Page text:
The movie is capped with two scenes in the real world, filmed in flat pastels. These scenes rely very lightly on tinkering and special effects other than some color balancing to wash away anything that resembling human flesh and expanding a few extras into a field full of followers.  Imagine if you will a “Sunday Afternoon on the Island of La Grande Jette” inhabited by the undead and you will be able to mentally approximate the ‘warmth’ of this scene. What comes between those capping scenes is brash, colorful, and completely saccharine. These scenes are the ‘white bread’ in the aforementioned sandwich, and the entire time in Underland (more on this in a bit) are the jellybeans betwixt. (more…)

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by Joel Bocko

Every year we grumble, and then we turn our attention back to the TV screen to discover, curse, and hopefully sometimes cheer the choices of the Academy. The recent controversy over some exposed Hurt Locker e-mail should remind one to take the proceedings with a grain of salt (as if “negative campaigning” has anything to do with the merits of the film in question…). Nonetheless, the awards have real-world consequences, boosting business, dominating discussion, controlling the short term of a film’s legacy – though a roll-call of past winners should refute the notion that this hold lasts for long.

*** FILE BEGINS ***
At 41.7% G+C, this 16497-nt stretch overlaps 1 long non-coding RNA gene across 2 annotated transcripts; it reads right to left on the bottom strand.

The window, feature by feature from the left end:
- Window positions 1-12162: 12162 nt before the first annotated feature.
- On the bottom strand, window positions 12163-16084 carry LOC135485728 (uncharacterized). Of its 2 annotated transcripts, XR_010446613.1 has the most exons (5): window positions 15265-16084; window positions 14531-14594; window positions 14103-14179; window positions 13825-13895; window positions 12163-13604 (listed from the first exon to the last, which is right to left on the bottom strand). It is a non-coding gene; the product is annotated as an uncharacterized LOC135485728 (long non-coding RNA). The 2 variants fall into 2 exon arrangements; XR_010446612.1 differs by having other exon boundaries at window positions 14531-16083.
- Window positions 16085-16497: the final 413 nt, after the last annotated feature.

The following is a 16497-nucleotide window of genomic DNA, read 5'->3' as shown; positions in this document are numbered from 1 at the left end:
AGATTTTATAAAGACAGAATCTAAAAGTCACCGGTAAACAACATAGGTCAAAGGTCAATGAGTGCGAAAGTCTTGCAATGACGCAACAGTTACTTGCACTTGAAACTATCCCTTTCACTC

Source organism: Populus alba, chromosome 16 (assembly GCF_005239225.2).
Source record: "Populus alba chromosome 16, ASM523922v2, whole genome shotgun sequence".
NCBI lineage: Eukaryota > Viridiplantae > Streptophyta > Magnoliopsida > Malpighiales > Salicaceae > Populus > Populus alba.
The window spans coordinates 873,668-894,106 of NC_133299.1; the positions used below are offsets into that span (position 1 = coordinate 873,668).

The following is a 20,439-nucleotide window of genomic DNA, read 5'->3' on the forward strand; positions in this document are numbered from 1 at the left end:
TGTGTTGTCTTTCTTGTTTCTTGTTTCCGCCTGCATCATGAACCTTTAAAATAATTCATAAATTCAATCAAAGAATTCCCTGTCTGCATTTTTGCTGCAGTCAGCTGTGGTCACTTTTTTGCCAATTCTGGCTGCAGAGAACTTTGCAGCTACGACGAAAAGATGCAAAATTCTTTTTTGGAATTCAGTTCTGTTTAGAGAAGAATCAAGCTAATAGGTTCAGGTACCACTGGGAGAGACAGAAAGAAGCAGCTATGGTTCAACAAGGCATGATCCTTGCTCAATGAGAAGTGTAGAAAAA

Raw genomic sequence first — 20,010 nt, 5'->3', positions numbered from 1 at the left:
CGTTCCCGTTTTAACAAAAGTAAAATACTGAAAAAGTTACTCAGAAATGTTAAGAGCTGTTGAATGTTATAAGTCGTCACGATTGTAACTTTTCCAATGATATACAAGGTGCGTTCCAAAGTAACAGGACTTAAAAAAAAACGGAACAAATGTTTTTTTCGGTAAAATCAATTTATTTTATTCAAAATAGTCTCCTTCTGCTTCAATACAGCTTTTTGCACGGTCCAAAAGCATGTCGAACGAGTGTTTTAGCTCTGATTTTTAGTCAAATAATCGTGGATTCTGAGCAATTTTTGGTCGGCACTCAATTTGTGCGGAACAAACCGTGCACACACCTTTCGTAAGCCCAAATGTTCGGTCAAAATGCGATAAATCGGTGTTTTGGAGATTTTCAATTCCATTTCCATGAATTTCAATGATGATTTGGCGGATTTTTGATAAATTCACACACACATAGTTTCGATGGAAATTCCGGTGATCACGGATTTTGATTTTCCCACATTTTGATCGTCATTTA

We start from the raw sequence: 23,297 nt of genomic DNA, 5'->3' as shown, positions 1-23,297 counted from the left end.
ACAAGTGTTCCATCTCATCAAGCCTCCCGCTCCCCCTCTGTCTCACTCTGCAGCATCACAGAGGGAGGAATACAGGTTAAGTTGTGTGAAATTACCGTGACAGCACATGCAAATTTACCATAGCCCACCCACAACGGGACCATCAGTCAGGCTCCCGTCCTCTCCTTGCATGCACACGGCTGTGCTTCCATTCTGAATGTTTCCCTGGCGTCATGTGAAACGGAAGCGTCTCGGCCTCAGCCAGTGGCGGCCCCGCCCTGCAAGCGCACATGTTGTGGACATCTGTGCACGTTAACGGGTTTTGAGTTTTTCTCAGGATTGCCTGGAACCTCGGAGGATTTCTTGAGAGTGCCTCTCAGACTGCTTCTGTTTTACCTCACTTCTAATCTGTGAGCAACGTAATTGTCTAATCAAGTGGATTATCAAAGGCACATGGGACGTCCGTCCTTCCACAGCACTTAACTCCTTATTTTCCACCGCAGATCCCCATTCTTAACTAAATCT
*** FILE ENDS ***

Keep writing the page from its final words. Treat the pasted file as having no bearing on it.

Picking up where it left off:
I’ve watched the Oscars every year, either live or on VHS tapes the next day, since 1991, when I was seven. I had resolved to abstain this year, the straw that broke the camel’s back being the Academy’s decision not to air the Honorary Awards. To my way of thinking, an institution which ignores its own history is worthless; besides which, this was the one category where the awards got it right! Yet again, I’ll probably submit – my excuse this time being that I’ll be hanging out with others who want to watch it. Oh, alright then…

Griping aside, as I’ve said the Oscars have some positive corollary benefits. One of them being that they often produce interesting discussions – this year is no exception, what with the groundbreaking Avatar, the widely-acclaimed Hurt Locker, and the political connotations of both. Without further ado then, let me present a round-up of the “Oscar” pieces from the Wonders in the Dark writers (both for this site and elsewhere). This will, of course, include my own recent reviews but also pieces by Bob Clark, Jamie Uhler, and Dee Dee (Allan Fish’s favorites from the year will not be revealed until he initiates his final, eagerly awaited countdown; Tony d’Ambra has focused on his noir reviews as of late). And, of course, Sam Juliano, proprieter of Wonders in the Dark, author of numerous Oscar pieces, and reviewer of many nominated films.